When the current level reaches a desired maximum 56, the control 26 determines that it is necessary to begin chopping to avoid an overcurrent situation. Given a particular device and this description, those skilled in the art will be able to select an appropriate limit when chopping should begin. At the time Tchop the powering signal 54 for the low side driver 30 moves to a logical low so that the low side driver 30 is turned off. At this point the current 50 within the coil 22 begins to drop until it falls to a level at 58. At this time, the control 26 determines that the current should rise again so the low side driver 30 is again turned on. Keeping the current within a desired range is achieved by repeatedly and cyclically turning the low side driver on and off to achieve the necessary chopping.
Each time that the low side driver 30 is turned off, the output stage enters a free wheeling mode as the current in the coil falls. The example of
Once the coil current falls to the lower limit (i.e., the point 58 in
Once the injector should be turned off, the controller 26 turns off both the high side driver 28 and the low side driver 30. In the example of
When both drivers are turned off, current flows through the coil 22 in a second recharging circuit 44 that extends between the high side driver 28 and the coil 22 and ground. A recirculation diode 46 allows current to flow up from ground through the diode 46 down through the injector coil then through the recharging circuit 40 through the free wheeling diode 42 back to the power supply 24. After all of the energy stored in the injector coil 22 has been returned to the power supply, the device 20 remains stable and awaits a new on signal from the controller 26.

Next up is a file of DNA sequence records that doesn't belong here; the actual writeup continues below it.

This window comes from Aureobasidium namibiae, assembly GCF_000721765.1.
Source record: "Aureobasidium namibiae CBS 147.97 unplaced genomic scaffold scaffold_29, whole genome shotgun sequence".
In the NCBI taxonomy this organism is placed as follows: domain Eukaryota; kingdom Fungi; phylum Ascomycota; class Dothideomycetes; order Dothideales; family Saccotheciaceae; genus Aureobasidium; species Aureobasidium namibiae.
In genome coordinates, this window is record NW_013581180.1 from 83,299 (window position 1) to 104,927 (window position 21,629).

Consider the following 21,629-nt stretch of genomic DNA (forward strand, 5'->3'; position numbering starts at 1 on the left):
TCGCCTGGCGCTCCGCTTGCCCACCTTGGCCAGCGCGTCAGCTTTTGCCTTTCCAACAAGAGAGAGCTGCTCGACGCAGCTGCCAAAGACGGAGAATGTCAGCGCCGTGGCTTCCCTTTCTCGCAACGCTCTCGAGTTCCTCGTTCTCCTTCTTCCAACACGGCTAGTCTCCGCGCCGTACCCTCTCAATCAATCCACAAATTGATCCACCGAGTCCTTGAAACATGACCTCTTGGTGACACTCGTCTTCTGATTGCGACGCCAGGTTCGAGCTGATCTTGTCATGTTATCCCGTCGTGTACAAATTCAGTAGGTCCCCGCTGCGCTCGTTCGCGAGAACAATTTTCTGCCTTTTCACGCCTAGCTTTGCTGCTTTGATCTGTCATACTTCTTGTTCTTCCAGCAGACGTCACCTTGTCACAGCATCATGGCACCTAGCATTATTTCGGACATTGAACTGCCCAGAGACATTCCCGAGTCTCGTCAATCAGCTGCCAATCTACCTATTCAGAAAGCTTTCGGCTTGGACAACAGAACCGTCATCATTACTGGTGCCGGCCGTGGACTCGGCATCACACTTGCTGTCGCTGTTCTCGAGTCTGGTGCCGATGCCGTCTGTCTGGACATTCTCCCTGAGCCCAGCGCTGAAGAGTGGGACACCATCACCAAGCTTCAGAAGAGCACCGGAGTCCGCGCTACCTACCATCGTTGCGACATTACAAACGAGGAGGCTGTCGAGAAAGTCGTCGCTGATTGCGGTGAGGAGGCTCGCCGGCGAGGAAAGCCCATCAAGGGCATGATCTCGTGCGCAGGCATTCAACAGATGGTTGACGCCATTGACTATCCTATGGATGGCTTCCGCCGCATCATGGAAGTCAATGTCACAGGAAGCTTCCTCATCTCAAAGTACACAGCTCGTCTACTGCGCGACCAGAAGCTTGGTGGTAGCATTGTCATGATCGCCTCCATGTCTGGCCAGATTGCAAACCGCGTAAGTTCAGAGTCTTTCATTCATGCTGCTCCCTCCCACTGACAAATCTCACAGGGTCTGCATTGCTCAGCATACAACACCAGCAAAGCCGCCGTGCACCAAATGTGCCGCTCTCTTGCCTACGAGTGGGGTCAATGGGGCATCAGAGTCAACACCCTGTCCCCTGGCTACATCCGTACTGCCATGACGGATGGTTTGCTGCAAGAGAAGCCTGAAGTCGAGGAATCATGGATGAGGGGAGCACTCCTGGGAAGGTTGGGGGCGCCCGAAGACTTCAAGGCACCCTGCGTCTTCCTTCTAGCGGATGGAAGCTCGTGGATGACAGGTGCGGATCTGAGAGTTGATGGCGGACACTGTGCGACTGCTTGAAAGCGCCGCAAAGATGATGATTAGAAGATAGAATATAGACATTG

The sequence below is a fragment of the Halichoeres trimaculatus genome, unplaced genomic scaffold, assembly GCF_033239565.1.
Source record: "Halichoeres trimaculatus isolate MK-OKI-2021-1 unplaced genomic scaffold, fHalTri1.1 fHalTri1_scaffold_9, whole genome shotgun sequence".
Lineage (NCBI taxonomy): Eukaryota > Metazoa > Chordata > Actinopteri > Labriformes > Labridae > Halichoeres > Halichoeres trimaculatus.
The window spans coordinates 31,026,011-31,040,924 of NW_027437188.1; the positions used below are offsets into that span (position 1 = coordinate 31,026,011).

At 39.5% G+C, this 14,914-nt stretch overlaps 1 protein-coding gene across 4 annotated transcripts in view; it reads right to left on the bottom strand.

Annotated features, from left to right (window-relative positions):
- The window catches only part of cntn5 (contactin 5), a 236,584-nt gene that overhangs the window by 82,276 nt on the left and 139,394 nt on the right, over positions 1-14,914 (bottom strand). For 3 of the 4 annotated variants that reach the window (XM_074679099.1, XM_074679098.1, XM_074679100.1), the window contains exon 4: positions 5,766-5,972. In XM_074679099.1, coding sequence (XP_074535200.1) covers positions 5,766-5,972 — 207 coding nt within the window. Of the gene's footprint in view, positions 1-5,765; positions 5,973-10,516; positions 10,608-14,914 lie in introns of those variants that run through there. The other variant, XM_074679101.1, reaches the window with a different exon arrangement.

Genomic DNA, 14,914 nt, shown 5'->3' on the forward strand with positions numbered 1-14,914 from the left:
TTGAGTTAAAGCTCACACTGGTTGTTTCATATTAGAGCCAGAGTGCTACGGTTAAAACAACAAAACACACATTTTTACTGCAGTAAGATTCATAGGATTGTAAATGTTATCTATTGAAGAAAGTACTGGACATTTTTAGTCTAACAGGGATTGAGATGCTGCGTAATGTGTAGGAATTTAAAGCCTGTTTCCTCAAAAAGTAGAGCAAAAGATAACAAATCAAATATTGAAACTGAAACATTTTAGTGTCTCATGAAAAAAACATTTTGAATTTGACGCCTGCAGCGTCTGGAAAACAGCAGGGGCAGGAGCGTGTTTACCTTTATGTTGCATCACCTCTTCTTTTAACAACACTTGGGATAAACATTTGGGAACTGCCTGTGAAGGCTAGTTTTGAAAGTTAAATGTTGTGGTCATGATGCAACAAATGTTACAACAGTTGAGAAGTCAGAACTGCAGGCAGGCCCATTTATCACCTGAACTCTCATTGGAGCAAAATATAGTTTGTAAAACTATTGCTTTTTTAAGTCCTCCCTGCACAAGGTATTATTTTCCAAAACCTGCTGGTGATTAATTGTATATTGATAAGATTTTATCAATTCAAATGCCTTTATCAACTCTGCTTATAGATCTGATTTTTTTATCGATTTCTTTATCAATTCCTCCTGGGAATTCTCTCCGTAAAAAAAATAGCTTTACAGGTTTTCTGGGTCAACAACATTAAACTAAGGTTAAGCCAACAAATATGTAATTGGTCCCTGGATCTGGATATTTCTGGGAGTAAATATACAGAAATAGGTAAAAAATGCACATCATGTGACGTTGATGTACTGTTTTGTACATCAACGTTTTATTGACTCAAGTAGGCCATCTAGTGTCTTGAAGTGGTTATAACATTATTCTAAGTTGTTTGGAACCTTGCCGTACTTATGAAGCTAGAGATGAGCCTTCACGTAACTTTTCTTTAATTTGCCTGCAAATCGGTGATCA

The example embodiment of this invention differs substantially from previous approaches in that the controller 26 relies only upon current measurement on the high side of the coil 22 associated with the high side driver 28. There is no current measurement required on the opposite side of the coil 22 as was done with previous arrangements. Additionally, the example embodiment utilizes the low side driver 30 to achieve chopping, as opposed to using the high side driver 28 for chopping as was done in previous arrangements. By reducing the amount of current monitoring components required and utilizing the low side driver 30 for chopping, the disclosed example provides substantial savings in number of components, device volume, reliability, while also reducing the complexity of the control circuitry required.